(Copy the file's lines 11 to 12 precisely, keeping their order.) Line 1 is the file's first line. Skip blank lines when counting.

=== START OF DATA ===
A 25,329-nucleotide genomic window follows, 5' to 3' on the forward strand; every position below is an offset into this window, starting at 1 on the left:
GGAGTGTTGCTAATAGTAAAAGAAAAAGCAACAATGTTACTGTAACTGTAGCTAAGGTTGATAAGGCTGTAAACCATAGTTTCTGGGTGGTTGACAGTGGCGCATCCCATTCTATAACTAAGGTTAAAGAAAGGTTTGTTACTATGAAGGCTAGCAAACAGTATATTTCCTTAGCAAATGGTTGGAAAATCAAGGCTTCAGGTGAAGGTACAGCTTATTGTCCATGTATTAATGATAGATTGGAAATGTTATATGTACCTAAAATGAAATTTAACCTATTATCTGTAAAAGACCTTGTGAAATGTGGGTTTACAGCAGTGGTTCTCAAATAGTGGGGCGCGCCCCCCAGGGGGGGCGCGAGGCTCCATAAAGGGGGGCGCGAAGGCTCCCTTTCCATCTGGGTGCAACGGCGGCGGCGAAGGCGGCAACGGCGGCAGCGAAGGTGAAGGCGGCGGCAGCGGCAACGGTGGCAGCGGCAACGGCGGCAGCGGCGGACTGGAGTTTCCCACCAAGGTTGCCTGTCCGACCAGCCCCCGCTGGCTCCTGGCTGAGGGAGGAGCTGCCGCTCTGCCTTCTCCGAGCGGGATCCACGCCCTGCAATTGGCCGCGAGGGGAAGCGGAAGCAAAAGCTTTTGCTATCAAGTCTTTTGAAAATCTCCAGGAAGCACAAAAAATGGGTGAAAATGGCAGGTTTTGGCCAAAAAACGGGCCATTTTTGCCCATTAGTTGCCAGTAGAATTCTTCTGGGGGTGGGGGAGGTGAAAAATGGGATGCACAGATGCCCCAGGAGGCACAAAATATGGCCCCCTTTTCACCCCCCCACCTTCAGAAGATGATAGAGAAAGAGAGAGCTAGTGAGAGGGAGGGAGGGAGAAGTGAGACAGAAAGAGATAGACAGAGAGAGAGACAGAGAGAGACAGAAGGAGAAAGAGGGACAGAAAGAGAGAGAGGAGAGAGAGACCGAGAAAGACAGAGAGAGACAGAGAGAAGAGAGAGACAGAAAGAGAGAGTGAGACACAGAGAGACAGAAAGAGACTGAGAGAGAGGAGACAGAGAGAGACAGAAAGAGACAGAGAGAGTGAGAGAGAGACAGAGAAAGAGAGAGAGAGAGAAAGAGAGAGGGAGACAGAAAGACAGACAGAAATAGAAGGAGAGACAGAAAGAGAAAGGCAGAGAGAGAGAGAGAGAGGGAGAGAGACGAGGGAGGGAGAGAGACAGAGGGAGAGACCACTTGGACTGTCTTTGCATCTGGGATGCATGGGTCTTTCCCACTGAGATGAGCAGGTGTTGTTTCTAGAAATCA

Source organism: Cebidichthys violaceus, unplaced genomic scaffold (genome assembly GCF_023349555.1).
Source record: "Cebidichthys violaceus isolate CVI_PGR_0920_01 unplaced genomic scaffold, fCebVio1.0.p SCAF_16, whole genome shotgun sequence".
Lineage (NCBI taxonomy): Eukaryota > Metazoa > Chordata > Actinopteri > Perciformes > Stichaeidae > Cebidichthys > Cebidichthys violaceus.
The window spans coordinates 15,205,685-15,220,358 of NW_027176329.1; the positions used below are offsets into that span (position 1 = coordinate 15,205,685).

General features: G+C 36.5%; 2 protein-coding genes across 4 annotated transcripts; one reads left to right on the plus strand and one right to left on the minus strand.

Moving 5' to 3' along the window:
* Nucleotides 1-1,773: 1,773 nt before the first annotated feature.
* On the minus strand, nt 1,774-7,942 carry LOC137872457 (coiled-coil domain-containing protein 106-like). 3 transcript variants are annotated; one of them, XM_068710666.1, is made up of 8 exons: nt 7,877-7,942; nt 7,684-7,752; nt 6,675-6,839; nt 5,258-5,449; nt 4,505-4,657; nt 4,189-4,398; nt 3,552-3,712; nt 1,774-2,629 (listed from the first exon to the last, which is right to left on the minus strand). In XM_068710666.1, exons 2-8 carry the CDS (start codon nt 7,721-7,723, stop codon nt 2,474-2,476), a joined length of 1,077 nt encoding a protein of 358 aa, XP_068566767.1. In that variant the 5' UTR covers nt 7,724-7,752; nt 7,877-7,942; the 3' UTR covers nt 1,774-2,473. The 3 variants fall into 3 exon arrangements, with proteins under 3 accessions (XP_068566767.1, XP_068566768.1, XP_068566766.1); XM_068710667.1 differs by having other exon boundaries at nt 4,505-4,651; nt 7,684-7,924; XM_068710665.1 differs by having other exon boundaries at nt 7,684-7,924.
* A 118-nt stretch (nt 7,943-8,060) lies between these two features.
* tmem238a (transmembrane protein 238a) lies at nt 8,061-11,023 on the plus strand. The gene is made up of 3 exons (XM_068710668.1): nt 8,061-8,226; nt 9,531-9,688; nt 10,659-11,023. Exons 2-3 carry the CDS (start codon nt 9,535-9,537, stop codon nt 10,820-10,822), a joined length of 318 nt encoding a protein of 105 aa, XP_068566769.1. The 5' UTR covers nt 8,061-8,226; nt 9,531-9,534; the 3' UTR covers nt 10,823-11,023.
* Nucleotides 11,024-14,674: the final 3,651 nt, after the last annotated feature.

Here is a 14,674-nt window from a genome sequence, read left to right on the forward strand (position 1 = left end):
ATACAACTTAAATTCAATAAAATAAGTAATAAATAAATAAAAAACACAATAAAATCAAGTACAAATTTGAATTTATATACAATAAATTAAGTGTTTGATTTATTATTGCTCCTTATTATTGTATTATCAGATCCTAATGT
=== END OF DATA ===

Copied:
* A 118-nt stretch (nt 7,943-8,060) lies between these two features.
* tmem238a (transmembrane protein 238a) lies at nt 8,061-11,023 on the plus strand. The gene is made up of 3 exons (XM_068710668.1): nt 8,061-8,226; nt 9,531-9,688; nt 10,659-11,023. Exons 2-3 carry the CDS (start codon nt 9,535-9,537, stop codon nt 10,820-10,822), a joined length of 318 nt encoding a protein of 105 aa, XP_068566769.1. The 5' UTR covers nt 8,061-8,226; nt 9,531-9,534; the 3' UTR covers nt 10,823-11,023.